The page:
I was reading this blog: http://holdthisspace.org.au/ when I came across this poem and it got me thinking…

They call this day Holy Saturday

when hope has died

when God is dead and buried.

They call this day holy

because we finally understand

what it is to be human

and what it is to be divine.

They call this day holy

because today we can finally believe

that God knows


and in the very depth of God’s being,

the world’s



and fear.

There is nothing that we go through here on earth that cannot be comforted by God.

Today marks the day that the tomb wasn’t empty – but that it homed Jesus.

Jesus descended to the depths – so that we may have the opportunity to enjoy the delights of heaven. The Saturday seems to get lost, consumed by the grief of Friday and resurrection joy of Sunday.

Possibly it is because it isn’t mentioned in scripture.

It is often like this in the rest of life I think. We often remember the most dramatic of days, the happiest – but how often do we remember the days of silence, when everything is wrong but nothing can be done. I don’t know whether it is a good thing that we forget days like these in our own lives – but I think it would be good if we spent a little more time remembering Holy Saturday.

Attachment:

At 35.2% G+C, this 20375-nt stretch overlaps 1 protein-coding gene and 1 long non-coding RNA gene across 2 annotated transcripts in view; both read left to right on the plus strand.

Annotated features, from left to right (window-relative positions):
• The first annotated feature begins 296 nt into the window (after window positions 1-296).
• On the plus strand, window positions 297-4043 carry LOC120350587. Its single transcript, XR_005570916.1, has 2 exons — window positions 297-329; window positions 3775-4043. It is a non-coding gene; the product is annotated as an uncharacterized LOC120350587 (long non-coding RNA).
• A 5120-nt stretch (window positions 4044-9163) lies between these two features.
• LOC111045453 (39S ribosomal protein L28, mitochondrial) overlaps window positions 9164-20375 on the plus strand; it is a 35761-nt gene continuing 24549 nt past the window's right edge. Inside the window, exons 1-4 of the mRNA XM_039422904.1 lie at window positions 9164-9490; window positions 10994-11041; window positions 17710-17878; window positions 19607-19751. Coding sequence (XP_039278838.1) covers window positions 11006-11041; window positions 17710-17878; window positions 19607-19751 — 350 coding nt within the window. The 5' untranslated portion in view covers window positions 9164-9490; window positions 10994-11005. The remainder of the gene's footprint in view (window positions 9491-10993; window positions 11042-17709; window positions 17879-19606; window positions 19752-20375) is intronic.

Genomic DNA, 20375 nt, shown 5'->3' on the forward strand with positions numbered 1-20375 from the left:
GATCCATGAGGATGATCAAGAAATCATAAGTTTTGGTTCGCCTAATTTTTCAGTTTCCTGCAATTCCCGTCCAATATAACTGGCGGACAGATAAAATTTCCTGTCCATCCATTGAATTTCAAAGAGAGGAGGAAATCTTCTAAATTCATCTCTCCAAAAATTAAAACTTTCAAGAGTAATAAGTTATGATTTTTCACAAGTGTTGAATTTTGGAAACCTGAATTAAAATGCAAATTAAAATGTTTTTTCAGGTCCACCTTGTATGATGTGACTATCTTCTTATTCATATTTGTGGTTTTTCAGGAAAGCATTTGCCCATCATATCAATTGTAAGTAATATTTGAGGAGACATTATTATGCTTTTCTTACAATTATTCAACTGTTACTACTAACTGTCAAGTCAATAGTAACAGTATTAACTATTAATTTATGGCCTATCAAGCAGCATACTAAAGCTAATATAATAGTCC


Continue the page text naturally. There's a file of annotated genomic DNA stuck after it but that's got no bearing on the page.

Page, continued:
It goes beyond the agony of the cross, even. The day when it was finished – when Jesus was dead – because of our sins. It is a day of silence, it seems.

God does not always speak. Sometimes the silence of God says it all. As I write, I am reminded of Job. Job who lost everything and everyone that mattered to him. Job whose friends were less that useless. Job to whom, God remained silent waiting to speak.

It strikes me that the silence of God is more often that not followed by a presence of God that is so awesome, so mighty that we can do nothing but bow in praise and awe.

A season like this Holy Saturday can seem endless. It’s the state in which we sometimes live our lives. Shelly Rambo writes:

“In the aftermath of trauma, death and life no longer stand in opposition. Instead, death haunts life.”

There is no happy ending to Holy Saturday, the shadows of Jesus’ death keep this day dark without a hope for the resurrection dawn. It’s a mistake to rush beyond today, because it is reflected so often in life.

So take time today to offer your prayers today to a God who, in Jesus has experienced the deepest darkness for our sake.